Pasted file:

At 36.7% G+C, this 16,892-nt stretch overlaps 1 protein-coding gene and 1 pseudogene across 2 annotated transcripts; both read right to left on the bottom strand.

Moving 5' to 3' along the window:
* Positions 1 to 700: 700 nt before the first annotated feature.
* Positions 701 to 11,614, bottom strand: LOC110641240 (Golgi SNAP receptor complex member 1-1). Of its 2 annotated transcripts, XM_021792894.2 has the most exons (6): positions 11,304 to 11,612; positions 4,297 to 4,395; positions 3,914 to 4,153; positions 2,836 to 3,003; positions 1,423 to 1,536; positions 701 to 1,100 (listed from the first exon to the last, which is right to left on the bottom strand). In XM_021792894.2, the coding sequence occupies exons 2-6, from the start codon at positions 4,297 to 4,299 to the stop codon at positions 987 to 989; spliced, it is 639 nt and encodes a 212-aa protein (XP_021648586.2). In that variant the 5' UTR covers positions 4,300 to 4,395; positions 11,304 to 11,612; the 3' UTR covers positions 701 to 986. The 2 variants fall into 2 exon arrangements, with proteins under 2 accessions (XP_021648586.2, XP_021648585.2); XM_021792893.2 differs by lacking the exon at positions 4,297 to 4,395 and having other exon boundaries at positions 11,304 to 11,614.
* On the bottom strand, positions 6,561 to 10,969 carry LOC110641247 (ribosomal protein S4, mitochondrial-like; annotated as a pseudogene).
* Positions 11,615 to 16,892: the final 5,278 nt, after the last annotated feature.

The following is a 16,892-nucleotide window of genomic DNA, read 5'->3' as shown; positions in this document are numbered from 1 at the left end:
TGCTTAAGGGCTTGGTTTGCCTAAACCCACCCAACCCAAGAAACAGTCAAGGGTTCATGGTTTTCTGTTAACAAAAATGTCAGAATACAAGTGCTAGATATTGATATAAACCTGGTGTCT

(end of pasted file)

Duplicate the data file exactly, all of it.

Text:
At 36.7% G+C, this 16,892-nt stretch overlaps 1 protein-coding gene and 1 pseudogene across 2 annotated transcripts; both read right to left on the bottom strand.

Moving 5' to 3' along the window:
* Positions 1 to 700: 700 nt before the first annotated feature.
* Positions 701 to 11,614, bottom strand: LOC110641240 (Golgi SNAP receptor complex member 1-1). Of its 2 annotated transcripts, XM_021792894.2 has the most exons (6): positions 11,304 to 11,612; positions 4,297 to 4,395; positions 3,914 to 4,153; positions 2,836 to 3,003; positions 1,423 to 1,536; positions 701 to 1,100 (listed from the first exon to the last, which is right to left on the bottom strand). In XM_021792894.2, the coding sequence occupies exons 2-6, from the start codon at positions 4,297 to 4,299 to the stop codon at positions 987 to 989; spliced, it is 639 nt and encodes a 212-aa protein (XP_021648586.2). In that variant the 5' UTR covers positions 4,300 to 4,395; positions 11,304 to 11,612; the 3' UTR covers positions 701 to 986. The 2 variants fall into 2 exon arrangements, with proteins under 2 accessions (XP_021648586.2, XP_021648585.2); XM_021792893.2 differs by lacking the exon at positions 4,297 to 4,395 and having other exon boundaries at positions 11,304 to 11,614.
* On the bottom strand, positions 6,561 to 10,969 carry LOC110641247 (ribosomal protein S4, mitochondrial-like; annotated as a pseudogene).
* Positions 11,615 to 16,892: the final 5,278 nt, after the last annotated feature.

The following is a 16,892-nucleotide window of genomic DNA, read 5'->3' as shown; positions in this document are numbered from 1 at the left end:
TGCTTAAGGGCTTGGTTTGCCTAAACCCACCCAACCCAAGAAACAGTCAAGGGTTCATGGTTTTCTGTTAACAAAAATGTCAGAATACAAGTGCTAGATATTGATATAAACCTGGTGTCT